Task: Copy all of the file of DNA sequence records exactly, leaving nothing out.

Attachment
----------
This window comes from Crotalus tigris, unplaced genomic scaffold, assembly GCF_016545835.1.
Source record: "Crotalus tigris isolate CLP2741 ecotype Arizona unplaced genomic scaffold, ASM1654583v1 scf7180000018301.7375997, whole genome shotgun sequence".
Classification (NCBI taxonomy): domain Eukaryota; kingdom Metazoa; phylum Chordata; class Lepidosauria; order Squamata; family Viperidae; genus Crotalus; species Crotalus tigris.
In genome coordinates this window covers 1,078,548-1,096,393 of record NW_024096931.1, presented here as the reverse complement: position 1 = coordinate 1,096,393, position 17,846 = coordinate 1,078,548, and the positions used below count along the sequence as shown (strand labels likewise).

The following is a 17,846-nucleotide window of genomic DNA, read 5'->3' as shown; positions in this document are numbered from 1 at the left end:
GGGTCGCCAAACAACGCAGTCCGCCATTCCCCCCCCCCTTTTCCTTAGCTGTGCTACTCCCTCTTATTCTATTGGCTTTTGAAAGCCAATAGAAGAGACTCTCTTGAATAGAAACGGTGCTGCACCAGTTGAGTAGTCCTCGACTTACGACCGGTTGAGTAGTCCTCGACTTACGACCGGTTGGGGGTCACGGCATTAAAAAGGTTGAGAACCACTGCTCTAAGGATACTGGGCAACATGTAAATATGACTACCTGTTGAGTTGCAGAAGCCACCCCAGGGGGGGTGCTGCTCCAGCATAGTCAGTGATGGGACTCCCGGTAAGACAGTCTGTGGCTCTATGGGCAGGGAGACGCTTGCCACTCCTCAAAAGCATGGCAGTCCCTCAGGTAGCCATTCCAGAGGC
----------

This window comes from Crotalus tigris, unplaced genomic scaffold, assembly GCF_016545835.1.
Source record: "Crotalus tigris isolate CLP2741 ecotype Arizona unplaced genomic scaffold, ASM1654583v1 scf7180000018301.7375997, whole genome shotgun sequence".
Classification (NCBI taxonomy): domain Eukaryota; kingdom Metazoa; phylum Chordata; class Lepidosauria; order Squamata; family Viperidae; genus Crotalus; species Crotalus tigris.
In genome coordinates this window covers 1,078,548-1,096,393 of record NW_024096931.1, presented here as the reverse complement: position 1 = coordinate 1,096,393, position 17,846 = coordinate 1,078,548, and the positions used below count along the sequence as shown (strand labels likewise).

The following is a 17,846-nucleotide window of genomic DNA, read 5'->3' as shown; positions in this document are numbered from 1 at the left end:
GGGTCGCCAAACAACGCAGTCCGCCATTCCCCCCCCCCTTTTCCTTAGCTGTGCTACTCCCTCTTATTCTATTGGCTTTTGAAAGCCAATAGAAGAGACTCTCTTGAATAGAAACGGTGCTGCACCAGTTGAGTAGTCCTCGACTTACGACCGGTTGAGTAGTCCTCGACTTACGACCGGTTGGGGGTCACGGCATTAAAAAGGTTGAGAACCACTGCTCTAAGGATACTGGGCAACATGTAAATATGACTACCTGTTGAGTTGCAGAAGCCACCCCAGGGGGGGTGCTGCTCCAGCATAGTCAGTGATGGGACTCCCGGTAAGACAGTCTGTGGCTCTATGGGCAGGGAGACGCTTGCCACTCCTCAAAAGCATGGCAGTCCCTCAGGTAGCCATTCCAGAGGC